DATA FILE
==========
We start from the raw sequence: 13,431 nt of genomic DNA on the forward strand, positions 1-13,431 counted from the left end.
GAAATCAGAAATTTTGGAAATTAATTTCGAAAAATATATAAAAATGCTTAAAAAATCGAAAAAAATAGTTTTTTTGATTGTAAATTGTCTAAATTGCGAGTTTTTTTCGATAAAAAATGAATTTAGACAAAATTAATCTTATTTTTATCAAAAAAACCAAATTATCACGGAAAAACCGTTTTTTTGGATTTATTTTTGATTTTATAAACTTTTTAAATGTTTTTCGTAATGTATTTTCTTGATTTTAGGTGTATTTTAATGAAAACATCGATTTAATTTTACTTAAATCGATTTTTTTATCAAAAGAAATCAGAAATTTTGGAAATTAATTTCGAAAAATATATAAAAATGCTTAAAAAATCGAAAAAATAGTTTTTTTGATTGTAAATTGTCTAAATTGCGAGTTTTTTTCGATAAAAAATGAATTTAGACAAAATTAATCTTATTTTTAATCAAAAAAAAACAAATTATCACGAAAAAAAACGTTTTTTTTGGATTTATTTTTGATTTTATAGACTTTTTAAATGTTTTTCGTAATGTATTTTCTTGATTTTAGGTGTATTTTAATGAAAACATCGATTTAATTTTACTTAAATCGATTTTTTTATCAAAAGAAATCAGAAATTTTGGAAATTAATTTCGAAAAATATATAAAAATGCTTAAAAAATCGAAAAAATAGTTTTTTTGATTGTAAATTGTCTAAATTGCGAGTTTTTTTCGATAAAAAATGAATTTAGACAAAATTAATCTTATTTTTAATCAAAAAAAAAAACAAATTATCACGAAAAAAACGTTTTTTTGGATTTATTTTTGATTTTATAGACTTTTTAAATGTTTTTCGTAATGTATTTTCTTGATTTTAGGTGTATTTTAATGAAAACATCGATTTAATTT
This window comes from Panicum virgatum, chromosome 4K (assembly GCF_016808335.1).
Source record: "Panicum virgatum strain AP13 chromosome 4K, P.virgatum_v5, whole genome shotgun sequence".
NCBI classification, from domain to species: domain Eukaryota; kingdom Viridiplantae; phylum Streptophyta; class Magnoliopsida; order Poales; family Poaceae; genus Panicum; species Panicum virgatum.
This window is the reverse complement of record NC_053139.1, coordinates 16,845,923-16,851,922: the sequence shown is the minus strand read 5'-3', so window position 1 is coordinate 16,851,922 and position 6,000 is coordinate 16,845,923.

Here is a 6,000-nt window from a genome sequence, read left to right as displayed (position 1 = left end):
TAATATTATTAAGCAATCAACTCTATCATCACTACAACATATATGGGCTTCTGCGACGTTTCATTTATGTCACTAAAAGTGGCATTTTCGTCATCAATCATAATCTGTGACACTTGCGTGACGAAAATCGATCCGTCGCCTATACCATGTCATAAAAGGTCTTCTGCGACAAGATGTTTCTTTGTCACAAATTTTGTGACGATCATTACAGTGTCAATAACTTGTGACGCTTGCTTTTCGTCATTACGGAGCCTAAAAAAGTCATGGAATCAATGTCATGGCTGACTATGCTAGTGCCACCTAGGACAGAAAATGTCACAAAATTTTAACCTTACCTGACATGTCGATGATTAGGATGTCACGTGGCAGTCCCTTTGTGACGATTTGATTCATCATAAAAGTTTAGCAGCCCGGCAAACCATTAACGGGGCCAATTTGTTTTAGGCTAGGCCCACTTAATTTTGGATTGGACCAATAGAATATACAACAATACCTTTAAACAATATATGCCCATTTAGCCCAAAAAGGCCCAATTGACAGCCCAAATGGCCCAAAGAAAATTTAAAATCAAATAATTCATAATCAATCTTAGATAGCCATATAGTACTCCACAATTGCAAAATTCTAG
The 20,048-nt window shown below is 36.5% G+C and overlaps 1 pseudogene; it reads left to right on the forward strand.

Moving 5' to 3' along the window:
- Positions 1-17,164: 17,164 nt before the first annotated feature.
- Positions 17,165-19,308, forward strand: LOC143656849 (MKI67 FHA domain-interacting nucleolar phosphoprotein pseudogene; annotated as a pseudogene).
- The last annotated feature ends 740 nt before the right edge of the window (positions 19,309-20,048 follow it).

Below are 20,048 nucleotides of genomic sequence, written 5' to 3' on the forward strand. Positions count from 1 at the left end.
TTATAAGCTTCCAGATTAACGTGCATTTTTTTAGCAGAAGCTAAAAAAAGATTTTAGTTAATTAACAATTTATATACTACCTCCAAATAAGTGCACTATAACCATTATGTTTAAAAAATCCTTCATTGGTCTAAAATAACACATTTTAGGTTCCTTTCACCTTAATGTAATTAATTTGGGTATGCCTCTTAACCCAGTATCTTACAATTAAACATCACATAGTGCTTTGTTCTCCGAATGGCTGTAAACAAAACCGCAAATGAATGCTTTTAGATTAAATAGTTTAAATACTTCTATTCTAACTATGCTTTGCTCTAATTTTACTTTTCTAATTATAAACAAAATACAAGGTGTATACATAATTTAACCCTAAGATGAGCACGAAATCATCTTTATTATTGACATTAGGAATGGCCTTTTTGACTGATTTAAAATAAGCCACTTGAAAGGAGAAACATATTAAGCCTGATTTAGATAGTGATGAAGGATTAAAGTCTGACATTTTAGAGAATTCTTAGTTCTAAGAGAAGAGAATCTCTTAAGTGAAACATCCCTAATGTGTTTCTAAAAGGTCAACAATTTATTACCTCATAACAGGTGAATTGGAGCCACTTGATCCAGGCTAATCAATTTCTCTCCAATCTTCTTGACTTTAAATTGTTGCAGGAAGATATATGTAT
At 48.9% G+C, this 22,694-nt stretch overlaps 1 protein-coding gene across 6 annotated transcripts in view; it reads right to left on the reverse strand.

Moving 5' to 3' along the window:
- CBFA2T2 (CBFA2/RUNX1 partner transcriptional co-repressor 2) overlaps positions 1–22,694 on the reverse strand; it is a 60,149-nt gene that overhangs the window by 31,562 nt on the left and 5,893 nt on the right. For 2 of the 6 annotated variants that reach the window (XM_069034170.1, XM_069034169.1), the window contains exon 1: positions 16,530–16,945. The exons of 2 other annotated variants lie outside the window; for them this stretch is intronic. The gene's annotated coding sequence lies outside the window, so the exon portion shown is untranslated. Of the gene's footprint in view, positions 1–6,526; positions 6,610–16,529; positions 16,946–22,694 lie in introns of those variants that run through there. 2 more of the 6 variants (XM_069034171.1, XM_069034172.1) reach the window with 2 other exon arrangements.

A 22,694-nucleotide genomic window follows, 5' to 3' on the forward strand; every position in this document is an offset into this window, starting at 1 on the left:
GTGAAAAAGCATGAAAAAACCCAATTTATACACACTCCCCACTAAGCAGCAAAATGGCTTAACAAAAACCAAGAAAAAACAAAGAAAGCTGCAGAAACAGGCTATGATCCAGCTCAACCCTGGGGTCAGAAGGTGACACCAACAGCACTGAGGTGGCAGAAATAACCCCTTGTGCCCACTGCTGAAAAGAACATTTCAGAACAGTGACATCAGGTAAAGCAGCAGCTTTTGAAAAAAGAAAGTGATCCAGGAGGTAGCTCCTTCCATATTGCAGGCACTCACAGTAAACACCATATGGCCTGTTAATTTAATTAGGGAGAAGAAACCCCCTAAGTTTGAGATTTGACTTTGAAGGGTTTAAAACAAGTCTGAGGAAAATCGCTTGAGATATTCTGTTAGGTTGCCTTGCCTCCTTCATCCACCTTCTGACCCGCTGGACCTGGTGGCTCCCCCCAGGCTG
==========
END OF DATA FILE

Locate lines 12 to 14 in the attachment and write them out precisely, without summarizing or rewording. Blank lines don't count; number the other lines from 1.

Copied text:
- Positions 17,165-19,308, forward strand: LOC143656849 (MKI67 FHA domain-interacting nucleolar phosphoprotein pseudogene; annotated as a pseudogene).
- The last annotated feature ends 740 nt before the right edge of the window (positions 19,309-20,048 follow it).

Below are 20,048 nucleotides of genomic sequence, written 5' to 3' on the forward strand. Positions count from 1 at the left end.